The latest record from Plants and Animals proves with striking clarity that rock ‘n’ roll need not be convoluted and tedious. La La Land focuses on the twist and shout, sweaty psychedelia, and roaring guitars. The record opts to be played at full volume to an empty room rather than having to be throttled to an audience of thousands. Following up Parc Avenue, Plants and Animals have found a way to balance a louder, ripped-up sound while creating a tight collection of ballads that inherit the spirit of their memorable first effort. Their second album released by Secret City Records last month feels bigger and rowdier. La La Land sounds like Parc Avenue went to a night at the opera and decided to bring a six-pack and foam finger. I recently had the chance to speak with Warren Spicer and we discussed everything from Canada’s status in the music world and the new Plants and Animals record to whimsical CFL dreams and three-legged dog hybrids.
Jan: Are you excited for how La La Land will be received, how did you approach this album after the success of Parc Avenue?
Warren Spicer: You just hope for the best. I think we’ve made another record that we we’re happy with and it was done around Christmas time. So we’ve been sitting around and waiting for it to come out for a while, you kind of lose track of where it actually is. Then people start to get their hands on it and it takes on a life of its own – a more public life.
Jan: So when did you start work on La La Land?
Warren: I guess about last December.
Jan: So was most of the writing done in Montreal or while you were on tour?
Warren: I would say most of it was done in Montreal; some of it was done in France, too. We recorded half the record in a studio outside of Paris. We wrote and recorded some stuff while we were out there as well, but most of it was done in Montreal.
Jan: Is there a theme that underlies La La Land?
Warren: Not cohesively, no. We just wanted to write some more rock songs, to let some of our touring influence the record since we had really been working on a louder rock ‘n’ roll live show. We wanted to make a tighter rock record, I guess. Other than that, we came up with a bunch of tunes and figured out how it all went together.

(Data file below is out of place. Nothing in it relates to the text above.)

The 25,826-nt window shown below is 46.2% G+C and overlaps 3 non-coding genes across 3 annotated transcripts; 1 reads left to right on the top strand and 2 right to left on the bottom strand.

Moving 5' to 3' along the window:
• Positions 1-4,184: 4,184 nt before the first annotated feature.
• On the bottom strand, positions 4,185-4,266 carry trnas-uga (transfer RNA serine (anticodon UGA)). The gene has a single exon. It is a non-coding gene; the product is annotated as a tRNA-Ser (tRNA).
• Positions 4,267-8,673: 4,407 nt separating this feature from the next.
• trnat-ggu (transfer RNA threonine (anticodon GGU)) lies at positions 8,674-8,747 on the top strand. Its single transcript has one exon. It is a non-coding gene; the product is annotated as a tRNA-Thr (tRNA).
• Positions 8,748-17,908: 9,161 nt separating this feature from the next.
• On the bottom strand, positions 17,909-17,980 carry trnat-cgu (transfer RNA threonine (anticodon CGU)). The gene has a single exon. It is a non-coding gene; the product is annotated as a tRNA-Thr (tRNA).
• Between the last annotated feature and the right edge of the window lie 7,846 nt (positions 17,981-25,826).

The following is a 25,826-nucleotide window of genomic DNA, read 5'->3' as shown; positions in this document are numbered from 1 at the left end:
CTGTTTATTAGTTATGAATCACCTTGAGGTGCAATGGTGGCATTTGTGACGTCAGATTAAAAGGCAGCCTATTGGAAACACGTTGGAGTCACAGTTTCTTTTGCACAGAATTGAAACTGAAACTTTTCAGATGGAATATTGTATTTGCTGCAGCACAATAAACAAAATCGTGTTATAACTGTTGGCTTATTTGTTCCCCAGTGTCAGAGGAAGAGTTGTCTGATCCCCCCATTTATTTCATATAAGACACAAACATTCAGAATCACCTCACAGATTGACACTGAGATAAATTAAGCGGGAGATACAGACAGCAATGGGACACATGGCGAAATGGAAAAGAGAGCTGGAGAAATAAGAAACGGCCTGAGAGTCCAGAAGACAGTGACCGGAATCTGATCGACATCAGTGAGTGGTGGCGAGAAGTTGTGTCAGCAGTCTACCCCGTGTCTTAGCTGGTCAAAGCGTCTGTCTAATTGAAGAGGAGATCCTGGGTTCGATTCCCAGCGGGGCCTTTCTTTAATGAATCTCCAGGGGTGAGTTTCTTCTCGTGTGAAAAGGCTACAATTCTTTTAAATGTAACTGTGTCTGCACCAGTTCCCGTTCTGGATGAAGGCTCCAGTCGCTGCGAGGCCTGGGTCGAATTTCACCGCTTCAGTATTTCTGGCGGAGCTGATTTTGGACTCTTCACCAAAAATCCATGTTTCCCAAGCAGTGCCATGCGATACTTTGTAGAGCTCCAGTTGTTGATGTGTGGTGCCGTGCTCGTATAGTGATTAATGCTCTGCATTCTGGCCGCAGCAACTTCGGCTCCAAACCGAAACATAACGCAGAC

Jan: What songs have you particularly enjoyed playing live between Parc Avenue and La La Land?
Warren: Well, some songs exist a lot better out on the stage than others. On the new album, we haven’t played a lot of it, we’ve only done a few shows with the new material but they all seem to be doing well actually. There’s stuff from the first record that we don’t even play live, so we’re going to play everything from this new record. I think ‘Faerie Dance’ from the old record will be something we’ll play forever, from the new record ‘Undone Melody’ is a good loud song, it’s got a nice arc to it and sits well on stage.
Jan: I caught your show in Halifax a little while ago, and heard a bunch of new material, you drew a great crowd.
Warren: Yeah, it’s such a fun city to play. It’s always nice to come home.
Jan: Do you find there is there a big difference between touring the States and Canada, do you experience a big divide between the two countries?
Warren: Well, you get a lot of good Mexican food in America [Laughs]. Coffee is a little hard to find. The audience is – I don’t think – I mean we’re all human it’s a pretty primitive activity performance, so it’s a similar situation wherever you go. Culturally, it’s also pretty similar; I think people know us a little better in Canada, so some of the shows people show up a little more psyched up. But I mean the west coast of the States has been really good, and other pockets have been good. The States is just way bigger, Canada is so united in a way, news travels really quickly here – even though it’s huge, everything seems way more connected coast to coast. While in the States each state has its own thing going on, I feel there is more cultural diversity regionally within the States. Canada is incredibly multicultural but I mean the difference between Saskatchewan and Manitoba might be harder to detect than the difference between Oregon and Texas, which makes it an interesting place to travel since there’s stuff going on all over the place.
Jan: How do you feel about Canada’s independent music scene, do you think we’re still putting out good bands or has it changed and slowed?
Warren: Yeah, we put out tons of good music – and it doesn’t seem to be stopping. So much music now has been done, and so many genres have been driven into the ground so it can be hard to break new ground, you really need to reinterpret certain things and I feel Canadian bands have had a really interesting take on things. There have definitely been some solid records in the past and we certainly have some great releases coming up.
Jan: On that topic, what records have you enjoyed this year, and what are you excited to hear?